As for what happened during the game, well, that's pretty much covered above. Clay Buchholz looked solid in the first, and then morbid in the second. Robinson Cano hit a first pitch homer, and Curtis Granderson and Russell Martin were not far behind, making it 4-0 in a hurry. An assortment of other baserunners would costs Buchholz four more, the last scoring when Alfredo Aceves allowed a two-run shot to Mark Teixeira, the first batter he faced.
As for the Boston offense, they haven't scored 10 even once since the trade that sent Adrian Gonzalez et al. to Los Angeles. They weren't about to start tonight against CC Sabathia.
So ends Clay Buchholz' season, much as it began.
The Red Sox are ready to kick off the first game of their final series of the year. We'll keep you up-to-date as Clay Buccholz takes on CC Sabathia in New Yankee Stadium.
Yankees 9, Red Sox 2, Mid 8th -- Che-Hsuan Lin actually manages another single in the leadoff position, but once again the Sox can do nothing to help move him on home. Thankfully the end is finally in sight.
Yankees 9, Red Sox 2, End 7th -- Pedro Beato thankfully gets the quick hook after giving up a single, allowing Andrew Miller to finish off the side with a couple of strikeouts.
Yankees 9, Red Sox 2, Mid 7th -- The Sox make it "just" a seven run game courtesy of Mauro Gomez, who draws a leadoff walk and then takes second on a wild pitch, third on a ground ball, and home on a sacrifice fly.
Yankees 9, Red Sox 1, End 6th -- Another scoreless inning for Pedro Beato is highlighted by a strikeout of Alex Rodriguez. His problems have come when he's asked to extend his outings for too long. Hopefully Bobby V will spare both him and us that experience tonight.
Yankees 9, Red Sox 1, Mid 6th -- The Sox go back to the ol' 1-2-3 with the top of their lineup coming to the plate.
Yankees 9, Red Sox 1, End 5th -- Pedro Beato avoids the 1-2-3 inning by offering up a walk to Eric Chavez with two down. He bounces back to get Derek Jeter on a fly ball, however, ensuring that nothing comes of it.
Yankees 9, Red Sox 1, Mid 5th -- Che-Hsuan Lin manages to get decent contact to shoot a ground ball through the left side for a single. A personal victory for a man now hitting .182.
Yankees 9, Red Sox 1, End 4th -- Robinson Cano doubles, and Mark Teixeira walks, but each comes with two outs, and Aceves is able to strike Nick Swisher out to end the fourth without further incident.
Yankees 9, Red Sox 1, Mid 4th -- Daniel Nava actually get the Sox on the board with a solo shot in the fourth. Don't call it a comeback!
Because it isn't one.
Yankees 9, Red Sox 0, End 3rd -- Aceves induces three quick ground balls. Hopefully now that the massacre is over the rest of this can at least be hurried along.
Yankees 9, Red Sox 0, Mid 3rd -- And of course the Sox follow up by going 1-2-3. Hard to imagine a more deflated team than this one.
Yankees 9, Red Sox 0, End 2nd -- It's a measure of just how bad this inning was that it's still somehow shocking this deep into the year. Rather than giving Red Sox fans something to dream on going into 2013, Buchholz reverted to his early-season form and then some, providing one of the worst innings of the season. The first pitch resulted in a solo shot to deep center for Robinson Cano, and that just served to set the tone for the frame. Twice more the Yankees would leave the park against Buchholz in the inning, and after a couple more walks and hits he was out of the game.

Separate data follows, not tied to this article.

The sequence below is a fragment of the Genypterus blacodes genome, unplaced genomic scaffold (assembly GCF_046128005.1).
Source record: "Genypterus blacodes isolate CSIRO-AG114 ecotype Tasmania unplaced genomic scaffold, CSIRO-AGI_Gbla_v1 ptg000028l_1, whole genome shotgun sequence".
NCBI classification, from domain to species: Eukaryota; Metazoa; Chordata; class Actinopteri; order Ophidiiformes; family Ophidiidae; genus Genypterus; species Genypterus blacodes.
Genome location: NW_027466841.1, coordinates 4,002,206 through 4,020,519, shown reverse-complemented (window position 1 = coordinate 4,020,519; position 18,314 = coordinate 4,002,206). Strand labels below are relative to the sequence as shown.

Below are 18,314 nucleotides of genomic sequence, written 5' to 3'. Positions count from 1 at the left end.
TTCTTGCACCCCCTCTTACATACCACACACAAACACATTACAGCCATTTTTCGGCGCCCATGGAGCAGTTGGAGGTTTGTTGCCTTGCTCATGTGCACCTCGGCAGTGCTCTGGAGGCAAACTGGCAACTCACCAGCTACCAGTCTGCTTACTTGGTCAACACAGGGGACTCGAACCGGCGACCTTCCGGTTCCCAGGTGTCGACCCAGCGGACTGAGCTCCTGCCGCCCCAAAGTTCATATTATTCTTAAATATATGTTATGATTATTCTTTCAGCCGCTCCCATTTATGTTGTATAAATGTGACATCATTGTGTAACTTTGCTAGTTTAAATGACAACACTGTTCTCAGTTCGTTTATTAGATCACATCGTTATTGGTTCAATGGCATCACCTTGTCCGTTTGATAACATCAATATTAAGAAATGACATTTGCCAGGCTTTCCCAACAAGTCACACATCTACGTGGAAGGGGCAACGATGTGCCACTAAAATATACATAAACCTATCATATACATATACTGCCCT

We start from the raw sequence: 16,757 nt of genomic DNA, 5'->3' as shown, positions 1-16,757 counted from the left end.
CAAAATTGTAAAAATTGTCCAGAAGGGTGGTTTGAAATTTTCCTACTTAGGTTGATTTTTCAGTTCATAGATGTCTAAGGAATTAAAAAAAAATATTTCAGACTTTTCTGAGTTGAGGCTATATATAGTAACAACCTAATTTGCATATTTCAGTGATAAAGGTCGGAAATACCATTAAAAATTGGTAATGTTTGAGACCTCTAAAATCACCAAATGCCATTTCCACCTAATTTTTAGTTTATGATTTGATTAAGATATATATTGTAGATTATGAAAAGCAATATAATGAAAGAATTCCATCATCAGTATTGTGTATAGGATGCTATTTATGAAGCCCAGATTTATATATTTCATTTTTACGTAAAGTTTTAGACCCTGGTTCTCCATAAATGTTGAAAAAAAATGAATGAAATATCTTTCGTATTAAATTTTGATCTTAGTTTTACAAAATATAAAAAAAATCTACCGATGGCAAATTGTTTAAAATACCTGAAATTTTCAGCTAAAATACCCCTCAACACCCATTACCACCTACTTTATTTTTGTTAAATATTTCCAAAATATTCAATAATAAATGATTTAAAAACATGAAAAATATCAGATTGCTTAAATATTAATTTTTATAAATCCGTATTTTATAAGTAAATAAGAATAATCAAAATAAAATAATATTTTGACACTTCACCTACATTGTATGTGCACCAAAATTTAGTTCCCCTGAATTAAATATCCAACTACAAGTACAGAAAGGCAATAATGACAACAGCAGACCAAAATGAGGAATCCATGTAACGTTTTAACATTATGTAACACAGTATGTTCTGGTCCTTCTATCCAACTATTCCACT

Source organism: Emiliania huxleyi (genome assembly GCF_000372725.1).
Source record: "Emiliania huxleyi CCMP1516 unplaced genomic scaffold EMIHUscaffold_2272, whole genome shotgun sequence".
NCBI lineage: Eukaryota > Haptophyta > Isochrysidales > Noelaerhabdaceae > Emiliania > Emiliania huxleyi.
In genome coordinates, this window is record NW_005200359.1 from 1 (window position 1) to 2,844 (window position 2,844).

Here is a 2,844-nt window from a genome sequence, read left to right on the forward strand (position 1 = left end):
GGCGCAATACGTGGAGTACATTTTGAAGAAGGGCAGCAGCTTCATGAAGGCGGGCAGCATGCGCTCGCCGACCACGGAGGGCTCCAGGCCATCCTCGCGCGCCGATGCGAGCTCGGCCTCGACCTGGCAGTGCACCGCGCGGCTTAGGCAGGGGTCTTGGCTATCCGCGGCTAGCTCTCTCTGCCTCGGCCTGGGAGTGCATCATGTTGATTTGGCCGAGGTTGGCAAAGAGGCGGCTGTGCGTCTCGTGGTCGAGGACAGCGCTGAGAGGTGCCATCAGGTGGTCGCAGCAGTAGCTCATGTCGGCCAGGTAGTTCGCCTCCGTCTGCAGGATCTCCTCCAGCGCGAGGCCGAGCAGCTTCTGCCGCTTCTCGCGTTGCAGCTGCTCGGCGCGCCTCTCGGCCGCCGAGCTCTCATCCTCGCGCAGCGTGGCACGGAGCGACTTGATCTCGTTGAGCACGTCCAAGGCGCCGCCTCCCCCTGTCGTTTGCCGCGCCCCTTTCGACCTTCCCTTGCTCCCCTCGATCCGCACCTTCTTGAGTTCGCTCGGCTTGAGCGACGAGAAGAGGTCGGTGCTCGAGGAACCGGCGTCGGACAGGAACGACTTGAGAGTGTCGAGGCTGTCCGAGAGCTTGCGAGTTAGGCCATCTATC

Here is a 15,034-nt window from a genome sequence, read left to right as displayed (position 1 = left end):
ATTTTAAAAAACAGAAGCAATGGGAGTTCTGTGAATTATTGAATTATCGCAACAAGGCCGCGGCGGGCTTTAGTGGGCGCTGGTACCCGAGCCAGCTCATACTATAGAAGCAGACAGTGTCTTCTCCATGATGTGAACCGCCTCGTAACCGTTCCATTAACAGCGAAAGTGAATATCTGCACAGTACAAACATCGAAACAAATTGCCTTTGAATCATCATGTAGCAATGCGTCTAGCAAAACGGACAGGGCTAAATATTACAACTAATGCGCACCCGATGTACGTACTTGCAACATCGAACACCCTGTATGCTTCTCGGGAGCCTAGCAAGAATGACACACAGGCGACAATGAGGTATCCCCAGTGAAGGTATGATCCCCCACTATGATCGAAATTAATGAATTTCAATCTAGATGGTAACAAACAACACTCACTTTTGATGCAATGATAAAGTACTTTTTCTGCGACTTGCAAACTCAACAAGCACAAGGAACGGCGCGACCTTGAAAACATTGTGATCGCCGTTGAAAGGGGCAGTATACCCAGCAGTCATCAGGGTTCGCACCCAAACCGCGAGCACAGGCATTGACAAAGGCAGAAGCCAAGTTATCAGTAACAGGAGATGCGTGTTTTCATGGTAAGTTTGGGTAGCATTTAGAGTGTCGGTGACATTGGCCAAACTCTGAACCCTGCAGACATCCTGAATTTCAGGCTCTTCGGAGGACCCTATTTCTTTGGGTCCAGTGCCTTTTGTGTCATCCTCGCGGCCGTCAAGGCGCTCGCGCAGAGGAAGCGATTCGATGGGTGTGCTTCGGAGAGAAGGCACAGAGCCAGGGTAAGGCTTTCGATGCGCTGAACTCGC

Of course, that only led to Alfredo Aceves entering the game and surrendering a two-run shot to Mark Teixeira in his first AB. Aceves would finally end the inning after another double, but that still leaves nine crippling runs in. Game over.
Red Sox 0, Yankees 0, Mid 2nd -- The Sox let their first real opportunity of the game go wanting in the second. Mauro Gomez was the one to provide the chance with a double into the gap in left-center. Ryan Lavarnway made excellent contact behind him, but found Nick Swisher's glove on the warning track in right, only managing to move Gomez to third. Still, with one out on the board that run might have been expected to score, but Sabathia got Jarrod Saltalamacchia to pop out, and then battled back from a 3-1 count to strike out Danny Valencia and end the inning.
Red Sox 0, Yankees 0, End 1st -- Clay Buchholz establishes a strong start of his own, striking out Alex Rodriguez to cap off his own impressive 1-2-3 inning.
Red Sox 0, Yankees 0, Mid 1st -- A predictably slow start for the Red Sox against New York ace C.C. Sabathia, who enjoys a 1-2-3 against the once again weak top of the Boston lineup. Lacking Jacoby Ellsbury and Dustin Pedroia, it's Pedro Ciriaco and Daniel Nava leading into Cody Ross. The last two go down on strikes, no less, to give Sabathia an exclamation mark for the frame.
The Red Sox will open their final series of the year Monday night as they take on the Yankees in New York. First pitch is at 7:05 p.m. EST with broadcasts on NESN and WEEI.
Unfortunately for Sox fans, in this first game which they would like very much to win, they'll have to deal with a truly awful lineup bad even by current Red Sox standards. Featuring the awful 8-9 combination of Che-Hsuan Lin and Jose Iglesias, as well as the absence of both Dustin Pedroia and Jacoby Ellsbury, this is truly the worst we have seen out of the Red Sox this year. Perhaps even the worst the team has ever fielded.
Boston Red Sox (69-90)
New York Yankees (92-67)